Pediatric Single-Dose Fatal Ingestions Workup

Updated: Apr 21, 2022
  • Author: Michael J Verive, MD, FAAP; Chief Editor: Timothy E Corden, MD  more...
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Approach Considerations

Consider specific symptoms related to the ingestion or to the patient's preexisting medical conditions, if any. Order laboratory studies directed to the specific ingestion.

Have a low threshold for obtaining a electrocardiogram (ECG) in patients who have bradycardia, tachycardia, or other arrhythmias, or those who may have ingested any toxin associated with sodium channel or potassium channel blockade or any cardiac medication, such as the following:

  • Calcium channel blocker
  • Beta-blocker
  • Digoxin
  • Clonidine



Laboratory Studies

Assessing acid-base status, electrolytes, renal and hepatic function, and effects of substances on bone marrow can help identify potential toxins and guide treatment decisions.  Recognizing specific laboratory abnormalities (such as falsely elevated creatinine in nitromethane poisoning) [87] can give clues to substances ingested and avoid inappropriate treatment.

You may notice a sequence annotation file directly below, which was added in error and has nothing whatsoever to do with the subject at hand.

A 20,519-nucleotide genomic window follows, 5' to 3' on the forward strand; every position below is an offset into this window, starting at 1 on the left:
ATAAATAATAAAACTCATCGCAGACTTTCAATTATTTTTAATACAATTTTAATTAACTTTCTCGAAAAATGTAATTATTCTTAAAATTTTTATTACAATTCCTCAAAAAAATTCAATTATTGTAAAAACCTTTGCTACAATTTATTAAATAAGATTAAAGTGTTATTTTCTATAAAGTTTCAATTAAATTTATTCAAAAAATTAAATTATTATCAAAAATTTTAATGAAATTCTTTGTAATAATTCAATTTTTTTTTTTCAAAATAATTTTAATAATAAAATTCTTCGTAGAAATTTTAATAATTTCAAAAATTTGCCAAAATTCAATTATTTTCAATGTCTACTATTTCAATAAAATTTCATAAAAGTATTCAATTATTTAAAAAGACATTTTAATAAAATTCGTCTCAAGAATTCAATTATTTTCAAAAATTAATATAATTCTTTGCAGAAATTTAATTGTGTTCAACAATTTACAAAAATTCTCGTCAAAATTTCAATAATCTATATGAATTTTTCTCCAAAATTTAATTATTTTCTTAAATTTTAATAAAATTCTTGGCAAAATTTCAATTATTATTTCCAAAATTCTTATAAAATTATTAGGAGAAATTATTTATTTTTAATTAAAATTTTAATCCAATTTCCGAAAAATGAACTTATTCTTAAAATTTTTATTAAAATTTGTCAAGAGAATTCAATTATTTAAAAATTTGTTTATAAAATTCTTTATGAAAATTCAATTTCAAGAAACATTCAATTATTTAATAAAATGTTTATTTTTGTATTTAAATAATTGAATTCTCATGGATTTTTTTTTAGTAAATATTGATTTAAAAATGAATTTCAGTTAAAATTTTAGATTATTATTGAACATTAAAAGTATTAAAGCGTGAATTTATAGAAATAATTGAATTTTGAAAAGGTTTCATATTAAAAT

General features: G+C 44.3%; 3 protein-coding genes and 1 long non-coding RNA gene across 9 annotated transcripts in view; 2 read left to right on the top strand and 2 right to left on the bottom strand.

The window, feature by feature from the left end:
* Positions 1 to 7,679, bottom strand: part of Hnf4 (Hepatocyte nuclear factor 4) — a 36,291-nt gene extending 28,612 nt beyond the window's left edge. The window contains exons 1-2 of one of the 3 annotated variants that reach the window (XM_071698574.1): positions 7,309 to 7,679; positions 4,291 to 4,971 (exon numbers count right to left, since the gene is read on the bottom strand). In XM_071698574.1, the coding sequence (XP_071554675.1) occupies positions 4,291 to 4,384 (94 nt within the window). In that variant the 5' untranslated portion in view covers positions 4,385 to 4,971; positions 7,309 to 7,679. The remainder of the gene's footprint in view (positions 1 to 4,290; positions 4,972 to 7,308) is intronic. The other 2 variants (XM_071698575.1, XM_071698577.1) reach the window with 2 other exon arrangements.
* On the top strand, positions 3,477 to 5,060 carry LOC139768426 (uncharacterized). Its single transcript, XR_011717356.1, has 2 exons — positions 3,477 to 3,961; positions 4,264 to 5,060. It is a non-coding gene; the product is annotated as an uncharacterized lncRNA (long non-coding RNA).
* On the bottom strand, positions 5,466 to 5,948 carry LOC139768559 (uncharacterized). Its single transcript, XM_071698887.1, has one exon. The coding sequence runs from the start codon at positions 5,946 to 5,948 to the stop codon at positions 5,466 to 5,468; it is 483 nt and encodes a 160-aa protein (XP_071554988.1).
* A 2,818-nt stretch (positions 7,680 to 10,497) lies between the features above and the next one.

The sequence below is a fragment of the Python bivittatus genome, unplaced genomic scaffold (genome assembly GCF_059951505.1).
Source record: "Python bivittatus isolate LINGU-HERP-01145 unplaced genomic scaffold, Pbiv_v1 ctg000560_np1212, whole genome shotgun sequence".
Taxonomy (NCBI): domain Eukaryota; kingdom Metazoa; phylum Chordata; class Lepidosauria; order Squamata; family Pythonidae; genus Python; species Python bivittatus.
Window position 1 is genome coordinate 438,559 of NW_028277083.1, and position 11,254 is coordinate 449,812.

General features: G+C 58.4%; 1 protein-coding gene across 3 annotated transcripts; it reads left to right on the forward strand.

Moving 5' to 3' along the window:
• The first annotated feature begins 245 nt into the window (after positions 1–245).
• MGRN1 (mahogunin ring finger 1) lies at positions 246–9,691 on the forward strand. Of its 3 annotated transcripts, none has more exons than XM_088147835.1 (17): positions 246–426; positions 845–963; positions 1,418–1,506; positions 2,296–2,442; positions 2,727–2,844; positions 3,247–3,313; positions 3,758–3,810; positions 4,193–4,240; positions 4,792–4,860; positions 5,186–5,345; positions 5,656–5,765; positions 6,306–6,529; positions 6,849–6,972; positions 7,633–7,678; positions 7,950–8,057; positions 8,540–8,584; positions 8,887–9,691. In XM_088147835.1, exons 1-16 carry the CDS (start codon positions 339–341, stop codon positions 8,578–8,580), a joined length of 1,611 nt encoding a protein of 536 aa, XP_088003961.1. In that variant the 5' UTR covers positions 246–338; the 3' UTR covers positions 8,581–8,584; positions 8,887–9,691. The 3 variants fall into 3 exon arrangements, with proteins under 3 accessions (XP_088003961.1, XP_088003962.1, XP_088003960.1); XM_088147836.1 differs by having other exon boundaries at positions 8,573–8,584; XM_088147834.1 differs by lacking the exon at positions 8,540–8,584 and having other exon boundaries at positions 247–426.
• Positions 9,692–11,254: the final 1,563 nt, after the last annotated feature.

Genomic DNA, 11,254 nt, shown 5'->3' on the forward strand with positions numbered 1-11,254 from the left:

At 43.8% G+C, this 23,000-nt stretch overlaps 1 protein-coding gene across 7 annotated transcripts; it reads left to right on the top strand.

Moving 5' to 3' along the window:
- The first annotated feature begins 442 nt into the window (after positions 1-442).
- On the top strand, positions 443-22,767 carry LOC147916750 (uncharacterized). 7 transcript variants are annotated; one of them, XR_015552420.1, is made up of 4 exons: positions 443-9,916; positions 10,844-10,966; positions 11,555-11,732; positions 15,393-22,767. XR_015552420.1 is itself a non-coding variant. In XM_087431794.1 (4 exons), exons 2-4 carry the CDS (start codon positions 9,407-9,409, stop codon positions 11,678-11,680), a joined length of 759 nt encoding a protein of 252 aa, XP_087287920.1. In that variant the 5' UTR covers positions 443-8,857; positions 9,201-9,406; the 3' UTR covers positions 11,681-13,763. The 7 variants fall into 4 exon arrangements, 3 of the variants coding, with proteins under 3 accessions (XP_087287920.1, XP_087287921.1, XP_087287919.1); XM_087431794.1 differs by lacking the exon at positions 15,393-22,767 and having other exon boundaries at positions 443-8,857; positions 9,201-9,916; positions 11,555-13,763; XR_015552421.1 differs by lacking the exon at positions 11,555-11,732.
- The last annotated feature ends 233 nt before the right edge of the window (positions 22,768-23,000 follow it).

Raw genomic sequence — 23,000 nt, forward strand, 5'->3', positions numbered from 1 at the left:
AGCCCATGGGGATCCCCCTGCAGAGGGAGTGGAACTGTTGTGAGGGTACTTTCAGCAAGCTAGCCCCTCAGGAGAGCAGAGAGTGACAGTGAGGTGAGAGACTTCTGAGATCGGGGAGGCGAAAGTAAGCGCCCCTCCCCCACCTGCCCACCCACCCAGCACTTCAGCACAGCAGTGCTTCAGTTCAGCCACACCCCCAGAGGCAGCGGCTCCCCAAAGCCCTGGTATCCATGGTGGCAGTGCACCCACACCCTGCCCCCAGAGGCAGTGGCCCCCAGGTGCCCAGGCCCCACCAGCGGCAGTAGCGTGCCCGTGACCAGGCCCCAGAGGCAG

Imaging Studies

Radiography may help in specific ingestion cases. For example, in iron ingestion, radiopaque tablets may be visible in the GI tract. Other radiopaque substances include the following:

  • Heavy metals
  • Iodine
  • Phenothiazines
  • Enteric-coated tablets
  • Chloral hydrate


ECG changes in sodium channel blocker toxicity include widened QRS and right axis deviation of the terminal QRS. Sodium channel blockers include the following:

  • Tricyclic antidepressants (TCAs)
  • Class 1A and C antidysrhythmics
  • Local anesthetics
  • Phenothiazines
  • Chloroquine and Hydroxychloroquine/Chloroquine

ECG changes in potassium channel toxicity include prolongation of the QT interval; plot the QT interval on a QT nomogram to identify patients at risk of developing torsade de pointes.Potassium channel blockers include the following:

  • Antipsychotics
  • Class IA and IC antidysrhythmics
  • Class III Antidysrhythmics
  • TCAs
  • Other antidepressants
  • Antihistamines
  • Chloroquine/Hydroxychloroquine.

ECG changes from calcium channel blocker and beta-blocker toxicity include the following:

  • Sinus bradycardia
  • Decreased atrioventricular (AV) node conduction
  • Intraventricular conduction defects